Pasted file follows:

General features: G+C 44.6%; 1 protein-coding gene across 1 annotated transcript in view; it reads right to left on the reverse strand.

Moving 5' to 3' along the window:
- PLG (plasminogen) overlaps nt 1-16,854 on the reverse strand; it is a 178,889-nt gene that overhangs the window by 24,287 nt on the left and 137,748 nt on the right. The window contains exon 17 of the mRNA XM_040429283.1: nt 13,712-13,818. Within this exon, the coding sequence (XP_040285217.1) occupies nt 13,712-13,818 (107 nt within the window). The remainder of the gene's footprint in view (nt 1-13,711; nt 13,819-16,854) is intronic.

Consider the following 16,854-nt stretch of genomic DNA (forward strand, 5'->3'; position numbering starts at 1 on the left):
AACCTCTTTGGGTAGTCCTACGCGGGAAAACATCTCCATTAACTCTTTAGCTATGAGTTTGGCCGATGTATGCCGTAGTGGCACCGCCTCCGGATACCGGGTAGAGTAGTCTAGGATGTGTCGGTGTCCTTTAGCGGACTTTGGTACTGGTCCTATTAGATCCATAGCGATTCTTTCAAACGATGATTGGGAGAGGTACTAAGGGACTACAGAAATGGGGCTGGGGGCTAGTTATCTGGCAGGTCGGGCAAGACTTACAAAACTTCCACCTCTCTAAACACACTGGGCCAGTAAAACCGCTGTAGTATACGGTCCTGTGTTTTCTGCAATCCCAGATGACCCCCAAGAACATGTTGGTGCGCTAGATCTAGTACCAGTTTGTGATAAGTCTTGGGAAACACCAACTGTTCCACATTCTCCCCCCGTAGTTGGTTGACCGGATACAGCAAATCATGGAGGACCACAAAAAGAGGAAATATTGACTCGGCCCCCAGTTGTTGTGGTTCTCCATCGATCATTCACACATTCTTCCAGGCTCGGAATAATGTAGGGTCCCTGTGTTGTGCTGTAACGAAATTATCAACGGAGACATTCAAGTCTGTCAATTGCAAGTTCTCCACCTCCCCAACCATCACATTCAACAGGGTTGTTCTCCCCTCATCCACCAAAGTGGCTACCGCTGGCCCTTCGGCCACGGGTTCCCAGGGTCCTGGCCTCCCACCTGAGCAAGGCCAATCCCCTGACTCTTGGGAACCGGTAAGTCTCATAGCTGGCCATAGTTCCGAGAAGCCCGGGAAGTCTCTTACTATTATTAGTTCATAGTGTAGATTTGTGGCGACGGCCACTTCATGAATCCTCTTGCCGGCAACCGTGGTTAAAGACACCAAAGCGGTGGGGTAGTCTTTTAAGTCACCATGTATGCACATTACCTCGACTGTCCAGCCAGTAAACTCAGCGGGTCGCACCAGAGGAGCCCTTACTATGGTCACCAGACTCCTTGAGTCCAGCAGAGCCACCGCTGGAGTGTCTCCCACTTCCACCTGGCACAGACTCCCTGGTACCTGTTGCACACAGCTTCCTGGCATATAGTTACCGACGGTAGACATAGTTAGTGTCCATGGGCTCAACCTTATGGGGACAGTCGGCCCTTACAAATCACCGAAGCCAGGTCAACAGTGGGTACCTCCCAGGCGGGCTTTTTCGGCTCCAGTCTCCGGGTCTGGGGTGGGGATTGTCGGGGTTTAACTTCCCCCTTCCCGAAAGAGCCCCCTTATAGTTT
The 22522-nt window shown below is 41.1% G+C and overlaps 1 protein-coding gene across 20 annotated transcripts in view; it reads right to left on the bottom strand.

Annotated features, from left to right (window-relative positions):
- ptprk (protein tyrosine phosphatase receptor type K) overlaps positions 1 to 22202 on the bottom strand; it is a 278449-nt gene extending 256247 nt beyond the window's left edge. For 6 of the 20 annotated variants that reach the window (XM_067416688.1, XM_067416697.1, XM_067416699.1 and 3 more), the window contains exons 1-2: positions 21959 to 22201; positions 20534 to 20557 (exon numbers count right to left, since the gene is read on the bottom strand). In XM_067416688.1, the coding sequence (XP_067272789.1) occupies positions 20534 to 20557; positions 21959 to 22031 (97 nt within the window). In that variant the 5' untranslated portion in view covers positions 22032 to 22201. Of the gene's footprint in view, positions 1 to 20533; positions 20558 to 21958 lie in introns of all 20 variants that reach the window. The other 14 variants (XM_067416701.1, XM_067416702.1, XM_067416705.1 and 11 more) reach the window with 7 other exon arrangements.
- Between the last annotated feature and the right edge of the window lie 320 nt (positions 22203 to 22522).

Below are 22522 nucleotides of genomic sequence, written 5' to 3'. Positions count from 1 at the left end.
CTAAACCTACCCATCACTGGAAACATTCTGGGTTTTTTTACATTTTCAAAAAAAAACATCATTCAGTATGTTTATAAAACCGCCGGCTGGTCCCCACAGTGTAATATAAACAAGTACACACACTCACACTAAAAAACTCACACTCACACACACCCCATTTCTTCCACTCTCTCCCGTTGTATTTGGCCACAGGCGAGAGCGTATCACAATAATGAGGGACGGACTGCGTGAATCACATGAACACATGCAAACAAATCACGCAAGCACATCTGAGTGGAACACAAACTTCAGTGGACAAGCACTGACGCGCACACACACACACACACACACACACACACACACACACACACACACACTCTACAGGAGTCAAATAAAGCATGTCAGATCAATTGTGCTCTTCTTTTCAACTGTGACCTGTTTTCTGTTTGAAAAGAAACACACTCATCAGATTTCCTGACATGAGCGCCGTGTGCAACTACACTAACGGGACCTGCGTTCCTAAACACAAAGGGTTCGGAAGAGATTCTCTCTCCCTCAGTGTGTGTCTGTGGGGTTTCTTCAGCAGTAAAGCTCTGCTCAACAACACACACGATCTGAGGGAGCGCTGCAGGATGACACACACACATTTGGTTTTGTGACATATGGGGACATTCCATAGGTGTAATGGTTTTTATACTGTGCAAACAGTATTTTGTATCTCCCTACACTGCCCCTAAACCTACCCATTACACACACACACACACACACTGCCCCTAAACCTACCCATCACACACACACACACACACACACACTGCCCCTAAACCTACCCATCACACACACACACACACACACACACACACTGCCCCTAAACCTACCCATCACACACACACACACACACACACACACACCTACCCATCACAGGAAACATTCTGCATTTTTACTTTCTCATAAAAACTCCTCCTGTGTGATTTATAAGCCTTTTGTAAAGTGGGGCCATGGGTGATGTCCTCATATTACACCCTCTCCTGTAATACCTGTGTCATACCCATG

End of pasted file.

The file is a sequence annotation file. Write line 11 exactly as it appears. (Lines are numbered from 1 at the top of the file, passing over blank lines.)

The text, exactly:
CTAAACCTACCCATCACTGGAAACATTCTGGGTTTTTTTACATTTTCAAAAAAAAACATCATTCAGTATGTTTATAAAACCGCCGGCTGGTCCCCACAGTGTAATATAAACAAGTACACACACTCACACTAAAAAACTCACACTCACACACACCCCATTTCTTCCACTCTCTCCCGTTGTATTTGGCCACAGGCGAGAGCGTATCACAATAATGAGGGACGGACTGCGTGAATCACATGAACACATGCAAACAAATCACGCAAGCACATCTGAGTGGAACACAAACTTCAGTGGACAAGCACTGACGCGCACACACACACACACACACACACACACACACACACACACACACACACTCTACAGGAGTCAAATAAAGCATGTCAGATCAATTGTGCTCTTCTTTTCAACTGTGACCTGTTTTCTGTTTGAAAAGAAACACACTCATCAGATTTCCTGACATGAGCGCCGTGTGCAACTACACTAACGGGACCTGCGTTCCTAAACACAAAGGGTTCGGAAGAGATTCTCTCTCCCTCAGTGTGTGTCTGTGGGGTTTCTTCAGCAGTAAAGCTCTGCTCAACAACACACACGATCTGAGGGAGCGCTGCAGGATGACACACACACATTTGGTTTTGTGACATATGGGGACATTCCATAGGTGTAATGGTTTTTATACTGTGCAAACAGTATTTTGTATCTCCCTACACTGCCCCTAAACCTACCCATTACACACACACACACACACACTGCCCCTAAACCTACCCATCACACACACACACACACACACACACTGCCCCTAAACCTACCCATCACACACACACACACACACACACACACACTGCCCCTAAACCTACCCATCACACACACACACACACACACACACACACCTACCCATCACAGGAAACATTCTGCATTTTTACTTTCTCATAAAAACTCCTCCTGTGTGATTTATAAGCCTTTTGTAAAGTGGGGCCATGGGTGATGTCCTCATATTACACCCTCTCCTGTAATACCTGTGTCATACCCATG